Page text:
- Pain relieving property – calms the nervous system’s pain response and can be used locally on carbuncles, ulcers, and painful swellings.
- Anti-pyretic effect – The bitter leaves are suggested for fever.
- Anti-inflammatory property – used to treat inflammations in the body. When roots are mashed with water, a paste is created that is used to treat joint inflammation called Rheumatoid arthritis.
- Anti-oxidant property – aid in protecting cells from the harm caused by free radicals.
- Anti-venom property – The root is used when combined with other medications for scorpion and snake venom stings.
- Reproductive system – It helps balance hormones in females. It is also beneficial for male fertility and may assist to raise testosterone levels and help in erectile dysfunction. Additionally, it improves male sperm quality, quantity, and motility.
- Issues with the digestive tract – can prevent or treat constipation, intestinal worms, piles, etc.
- Skin conditions – may help with ulcers, boils, etc.
- Cancer – may be used to halt the growth of cancerous cells in some cases.
Side effects of ashwagandha
Small to medium doses of ashwagandha are typically tolerated by most people. However, insufficient long-term research has been conducted to adequately investigate any potential negative effects.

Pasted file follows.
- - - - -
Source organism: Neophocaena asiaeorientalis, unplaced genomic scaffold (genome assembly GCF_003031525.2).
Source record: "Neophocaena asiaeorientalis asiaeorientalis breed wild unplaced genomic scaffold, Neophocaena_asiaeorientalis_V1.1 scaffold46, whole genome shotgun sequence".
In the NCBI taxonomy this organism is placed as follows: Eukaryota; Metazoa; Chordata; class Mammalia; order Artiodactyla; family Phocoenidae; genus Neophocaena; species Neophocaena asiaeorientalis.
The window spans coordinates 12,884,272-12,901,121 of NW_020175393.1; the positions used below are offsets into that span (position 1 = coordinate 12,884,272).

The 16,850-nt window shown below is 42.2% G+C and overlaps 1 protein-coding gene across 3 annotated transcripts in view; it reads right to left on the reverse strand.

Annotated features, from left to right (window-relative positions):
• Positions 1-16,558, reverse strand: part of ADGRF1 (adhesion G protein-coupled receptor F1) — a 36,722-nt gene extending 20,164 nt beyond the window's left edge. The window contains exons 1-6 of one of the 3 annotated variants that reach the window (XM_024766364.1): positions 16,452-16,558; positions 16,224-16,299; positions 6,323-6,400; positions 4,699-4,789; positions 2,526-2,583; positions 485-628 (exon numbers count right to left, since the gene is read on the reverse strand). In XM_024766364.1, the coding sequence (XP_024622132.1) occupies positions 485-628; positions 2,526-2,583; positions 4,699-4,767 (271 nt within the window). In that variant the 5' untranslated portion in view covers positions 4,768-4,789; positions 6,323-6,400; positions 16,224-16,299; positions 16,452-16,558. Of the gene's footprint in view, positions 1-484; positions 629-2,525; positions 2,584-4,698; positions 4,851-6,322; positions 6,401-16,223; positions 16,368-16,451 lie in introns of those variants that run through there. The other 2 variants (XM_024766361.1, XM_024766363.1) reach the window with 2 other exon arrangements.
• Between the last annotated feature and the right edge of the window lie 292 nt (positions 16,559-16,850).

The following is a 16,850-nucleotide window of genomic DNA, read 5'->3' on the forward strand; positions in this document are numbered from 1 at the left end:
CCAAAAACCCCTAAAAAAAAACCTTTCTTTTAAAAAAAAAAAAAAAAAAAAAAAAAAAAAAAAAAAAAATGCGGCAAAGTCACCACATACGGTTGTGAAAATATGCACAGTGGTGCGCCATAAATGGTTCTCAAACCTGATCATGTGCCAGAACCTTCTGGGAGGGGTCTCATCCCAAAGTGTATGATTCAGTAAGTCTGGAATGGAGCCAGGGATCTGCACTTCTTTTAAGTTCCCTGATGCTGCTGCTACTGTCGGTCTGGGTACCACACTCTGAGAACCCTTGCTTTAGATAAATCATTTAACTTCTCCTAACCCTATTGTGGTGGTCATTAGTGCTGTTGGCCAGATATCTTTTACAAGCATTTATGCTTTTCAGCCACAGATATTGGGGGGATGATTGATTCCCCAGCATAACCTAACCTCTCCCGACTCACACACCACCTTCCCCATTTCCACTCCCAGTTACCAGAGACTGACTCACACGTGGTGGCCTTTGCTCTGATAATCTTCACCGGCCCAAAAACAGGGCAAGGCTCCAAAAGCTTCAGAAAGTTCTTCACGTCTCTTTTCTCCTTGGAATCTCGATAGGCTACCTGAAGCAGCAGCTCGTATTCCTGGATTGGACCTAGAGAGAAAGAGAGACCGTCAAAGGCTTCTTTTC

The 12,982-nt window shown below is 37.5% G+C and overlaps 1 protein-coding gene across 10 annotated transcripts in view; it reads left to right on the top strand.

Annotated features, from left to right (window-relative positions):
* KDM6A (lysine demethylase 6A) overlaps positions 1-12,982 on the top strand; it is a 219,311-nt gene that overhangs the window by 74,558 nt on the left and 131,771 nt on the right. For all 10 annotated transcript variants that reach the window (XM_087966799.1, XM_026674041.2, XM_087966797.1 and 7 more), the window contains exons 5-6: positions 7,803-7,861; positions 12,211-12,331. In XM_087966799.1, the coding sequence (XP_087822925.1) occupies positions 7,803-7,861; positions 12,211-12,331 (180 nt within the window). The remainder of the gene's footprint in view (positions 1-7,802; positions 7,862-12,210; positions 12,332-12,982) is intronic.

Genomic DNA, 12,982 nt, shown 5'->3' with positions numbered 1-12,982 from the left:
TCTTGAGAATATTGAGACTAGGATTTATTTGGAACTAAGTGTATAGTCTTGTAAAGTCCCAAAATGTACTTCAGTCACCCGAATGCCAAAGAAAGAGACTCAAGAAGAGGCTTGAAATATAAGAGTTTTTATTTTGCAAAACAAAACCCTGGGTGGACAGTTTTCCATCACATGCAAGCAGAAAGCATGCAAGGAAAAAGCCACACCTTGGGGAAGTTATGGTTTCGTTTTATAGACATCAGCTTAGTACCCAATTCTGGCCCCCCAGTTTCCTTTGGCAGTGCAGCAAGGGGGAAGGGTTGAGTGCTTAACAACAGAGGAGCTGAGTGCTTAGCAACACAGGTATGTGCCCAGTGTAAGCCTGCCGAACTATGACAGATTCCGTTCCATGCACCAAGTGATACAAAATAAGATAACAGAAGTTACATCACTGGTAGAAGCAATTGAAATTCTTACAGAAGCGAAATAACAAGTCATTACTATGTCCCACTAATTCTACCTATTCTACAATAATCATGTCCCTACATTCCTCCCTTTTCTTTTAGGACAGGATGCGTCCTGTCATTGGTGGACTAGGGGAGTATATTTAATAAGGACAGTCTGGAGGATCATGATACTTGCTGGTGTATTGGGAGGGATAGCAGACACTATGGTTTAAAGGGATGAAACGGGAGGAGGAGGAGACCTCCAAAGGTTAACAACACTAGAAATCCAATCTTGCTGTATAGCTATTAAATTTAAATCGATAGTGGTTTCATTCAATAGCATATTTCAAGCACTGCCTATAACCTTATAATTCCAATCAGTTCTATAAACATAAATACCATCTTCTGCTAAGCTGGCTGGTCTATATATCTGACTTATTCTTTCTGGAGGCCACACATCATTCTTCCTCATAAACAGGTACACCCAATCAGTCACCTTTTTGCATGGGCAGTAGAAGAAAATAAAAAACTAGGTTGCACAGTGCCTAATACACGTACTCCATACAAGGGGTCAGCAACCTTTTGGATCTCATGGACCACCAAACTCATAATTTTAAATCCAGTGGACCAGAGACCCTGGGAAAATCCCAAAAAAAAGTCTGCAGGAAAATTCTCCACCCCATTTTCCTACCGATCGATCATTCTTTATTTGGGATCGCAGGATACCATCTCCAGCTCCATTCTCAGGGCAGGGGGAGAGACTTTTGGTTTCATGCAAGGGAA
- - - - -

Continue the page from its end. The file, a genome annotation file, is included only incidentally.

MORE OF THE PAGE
- Digestive disturbance — when consumed in excessive doses, this irritation to the gut can result in vomiting, nausea, and diarrhea.
- Infrequent liver issues – After stopping the herbal medicine, the liver damage usually heals within one to three months.
What precautions one should take ?
The following general guidelines should be kept in mind while taking ashwagandha:
- The FDA’s (Food and Drug Administration) rules do not apply to manufacturers.
- Consumers should always do a little research on the drug’s manufacturer before purchasing any herbal medications.
- When taken for up to three months, ashwagandha may be safe. But its long-term safety is unknown.
- All of the ashwagandha’s adverse effects are unknown because it has not been thoroughly researched. Consequently, it is recommended to see a doctor before using ashwagandha.
In the instances listed below, ashwagandha should be avoided:
- Stop usage of ashwagandha two weeks before any surgical procedure as it may have a calming effect on the central nervous system. Healthcare professionals are concerned that anesthesia and other drugs used before and after surgery may intensify this effect.